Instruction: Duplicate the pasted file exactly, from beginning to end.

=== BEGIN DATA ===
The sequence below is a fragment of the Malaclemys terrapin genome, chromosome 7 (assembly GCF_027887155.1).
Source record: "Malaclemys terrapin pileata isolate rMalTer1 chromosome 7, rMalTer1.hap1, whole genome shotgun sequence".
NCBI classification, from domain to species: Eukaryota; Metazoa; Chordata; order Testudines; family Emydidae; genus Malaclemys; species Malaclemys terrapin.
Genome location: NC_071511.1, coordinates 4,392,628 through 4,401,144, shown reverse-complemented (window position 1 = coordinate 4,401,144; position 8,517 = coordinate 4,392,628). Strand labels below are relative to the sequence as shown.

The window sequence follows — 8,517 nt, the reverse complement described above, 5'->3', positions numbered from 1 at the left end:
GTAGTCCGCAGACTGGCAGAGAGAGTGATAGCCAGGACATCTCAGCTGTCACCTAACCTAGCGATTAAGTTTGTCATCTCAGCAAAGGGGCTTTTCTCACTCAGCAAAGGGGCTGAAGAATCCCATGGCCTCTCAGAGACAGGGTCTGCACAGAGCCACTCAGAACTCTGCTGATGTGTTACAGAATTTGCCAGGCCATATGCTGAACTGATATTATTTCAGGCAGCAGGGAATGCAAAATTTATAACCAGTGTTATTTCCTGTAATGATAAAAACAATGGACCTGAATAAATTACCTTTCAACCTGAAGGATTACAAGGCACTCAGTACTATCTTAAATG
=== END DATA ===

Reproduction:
The sequence below is a fragment of the Malaclemys terrapin genome, chromosome 7 (assembly GCF_027887155.1).
Source record: "Malaclemys terrapin pileata isolate rMalTer1 chromosome 7, rMalTer1.hap1, whole genome shotgun sequence".
NCBI classification, from domain to species: Eukaryota; Metazoa; Chordata; order Testudines; family Emydidae; genus Malaclemys; species Malaclemys terrapin.
Genome location: NC_071511.1, coordinates 4,392,628 through 4,401,144, shown reverse-complemented (window position 1 = coordinate 4,401,144; position 8,517 = coordinate 4,392,628). Strand labels below are relative to the sequence as shown.

The window sequence follows — 8,517 nt, the reverse complement described above, 5'->3', positions numbered from 1 at the left end:
GTAGTCCGCAGACTGGCAGAGAGAGTGATAGCCAGGACATCTCAGCTGTCACCTAACCTAGCGATTAAGTTTGTCATCTCAGCAAAGGGGCTTTTCTCACTCAGCAAAGGGGCTGAAGAATCCCATGGCCTCTCAGAGACAGGGTCTGCACAGAGCCACTCAGAACTCTGCTGATGTGTTACAGAATTTGCCAGGCCATATGCTGAACTGATATTATTTCAGGCAGCAGGGAATGCAAAATTTATAACCAGTGTTATTTCCTGTAATGATAAAAACAATGGACCTGAATAAATTACCTTTCAACCTGAAGGATTACAAGGCACTCAGTACTATCTTAAATG